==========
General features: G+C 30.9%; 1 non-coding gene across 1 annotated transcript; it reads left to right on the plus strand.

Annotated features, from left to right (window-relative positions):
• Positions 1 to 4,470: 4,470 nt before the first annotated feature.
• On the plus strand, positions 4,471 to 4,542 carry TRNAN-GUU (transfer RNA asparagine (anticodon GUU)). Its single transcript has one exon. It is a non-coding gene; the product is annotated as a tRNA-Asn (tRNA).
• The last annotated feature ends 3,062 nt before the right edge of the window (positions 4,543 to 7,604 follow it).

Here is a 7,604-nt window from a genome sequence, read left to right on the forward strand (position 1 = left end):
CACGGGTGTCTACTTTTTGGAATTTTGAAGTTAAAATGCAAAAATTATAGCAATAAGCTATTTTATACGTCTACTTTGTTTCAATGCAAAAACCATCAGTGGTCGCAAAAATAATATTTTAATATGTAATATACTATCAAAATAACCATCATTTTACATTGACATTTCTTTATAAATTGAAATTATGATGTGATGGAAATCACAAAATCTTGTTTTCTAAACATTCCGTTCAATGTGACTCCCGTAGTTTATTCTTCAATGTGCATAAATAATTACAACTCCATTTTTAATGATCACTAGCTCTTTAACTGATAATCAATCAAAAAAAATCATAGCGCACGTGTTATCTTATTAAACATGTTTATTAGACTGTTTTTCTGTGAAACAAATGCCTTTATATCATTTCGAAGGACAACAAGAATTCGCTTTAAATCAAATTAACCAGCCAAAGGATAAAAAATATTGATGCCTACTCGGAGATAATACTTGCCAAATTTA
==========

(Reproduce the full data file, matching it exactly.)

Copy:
General features: G+C 30.9%; 1 non-coding gene across 1 annotated transcript; it reads left to right on the plus strand.

Annotated features, from left to right (window-relative positions):
• Positions 1 to 4,470: 4,470 nt before the first annotated feature.
• On the plus strand, positions 4,471 to 4,542 carry TRNAN-GUU (transfer RNA asparagine (anticodon GUU)). Its single transcript has one exon. It is a non-coding gene; the product is annotated as a tRNA-Asn (tRNA).
• The last annotated feature ends 3,062 nt before the right edge of the window (positions 4,543 to 7,604 follow it).

Here is a 7,604-nt window from a genome sequence, read left to right on the forward strand (position 1 = left end):
CACGGGTGTCTACTTTTTGGAATTTTGAAGTTAAAATGCAAAAATTATAGCAATAAGCTATTTTATACGTCTACTTTGTTTCAATGCAAAAACCATCAGTGGTCGCAAAAATAATATTTTAATATGTAATATACTATCAAAATAACCATCATTTTACATTGACATTTCTTTATAAATTGAAATTATGATGTGATGGAAATCACAAAATCTTGTTTTCTAAACATTCCGTTCAATGTGACTCCCGTAGTTTATTCTTCAATGTGCATAAATAATTACAACTCCATTTTTAATGATCACTAGCTCTTTAACTGATAATCAATCAAAAAAAATCATAGCGCACGTGTTATCTTATTAAACATGTTTATTAGACTGTTTTTCTGTGAAACAAATGCCTTTATATCATTTCGAAGGACAACAAGAATTCGCTTTAAATCAAATTAACCAGCCAAAGGATAAAAAATATTGATGCCTACTCGGAGATAATACTTGCCAAATTTA